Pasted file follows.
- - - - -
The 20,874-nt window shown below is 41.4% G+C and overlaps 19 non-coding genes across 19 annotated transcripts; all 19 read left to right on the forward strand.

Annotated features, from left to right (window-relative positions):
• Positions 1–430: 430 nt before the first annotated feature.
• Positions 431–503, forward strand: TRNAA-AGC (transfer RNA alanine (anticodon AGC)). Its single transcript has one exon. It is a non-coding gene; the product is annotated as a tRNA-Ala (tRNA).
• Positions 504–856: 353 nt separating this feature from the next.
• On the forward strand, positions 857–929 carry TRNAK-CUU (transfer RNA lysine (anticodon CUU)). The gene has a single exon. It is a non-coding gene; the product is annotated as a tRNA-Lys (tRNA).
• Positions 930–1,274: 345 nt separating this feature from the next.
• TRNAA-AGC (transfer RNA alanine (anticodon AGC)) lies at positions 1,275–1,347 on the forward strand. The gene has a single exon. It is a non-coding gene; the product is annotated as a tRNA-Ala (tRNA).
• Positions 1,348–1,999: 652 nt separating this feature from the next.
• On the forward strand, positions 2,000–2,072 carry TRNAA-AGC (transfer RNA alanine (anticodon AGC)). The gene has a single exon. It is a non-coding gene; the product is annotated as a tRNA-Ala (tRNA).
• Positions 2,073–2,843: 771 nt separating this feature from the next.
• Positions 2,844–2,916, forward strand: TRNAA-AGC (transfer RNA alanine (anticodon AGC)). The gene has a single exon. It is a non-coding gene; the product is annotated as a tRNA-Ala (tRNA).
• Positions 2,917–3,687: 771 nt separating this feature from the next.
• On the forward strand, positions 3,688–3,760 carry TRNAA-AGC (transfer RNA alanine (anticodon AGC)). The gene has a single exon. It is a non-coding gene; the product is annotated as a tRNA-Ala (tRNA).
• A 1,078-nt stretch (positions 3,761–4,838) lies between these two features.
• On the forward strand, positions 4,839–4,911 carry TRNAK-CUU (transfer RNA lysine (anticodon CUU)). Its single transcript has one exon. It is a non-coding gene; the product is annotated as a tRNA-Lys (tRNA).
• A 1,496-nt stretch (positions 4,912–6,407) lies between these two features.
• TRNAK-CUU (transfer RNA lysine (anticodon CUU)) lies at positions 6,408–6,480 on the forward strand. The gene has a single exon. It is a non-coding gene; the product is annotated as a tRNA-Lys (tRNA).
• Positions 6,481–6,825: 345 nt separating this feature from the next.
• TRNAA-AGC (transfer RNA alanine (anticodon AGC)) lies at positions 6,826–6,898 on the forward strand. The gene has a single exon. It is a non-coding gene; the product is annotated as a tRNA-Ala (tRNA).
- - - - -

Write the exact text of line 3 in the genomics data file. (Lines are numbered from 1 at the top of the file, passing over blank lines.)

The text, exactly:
• Positions 1–430: 430 nt before the first annotated feature.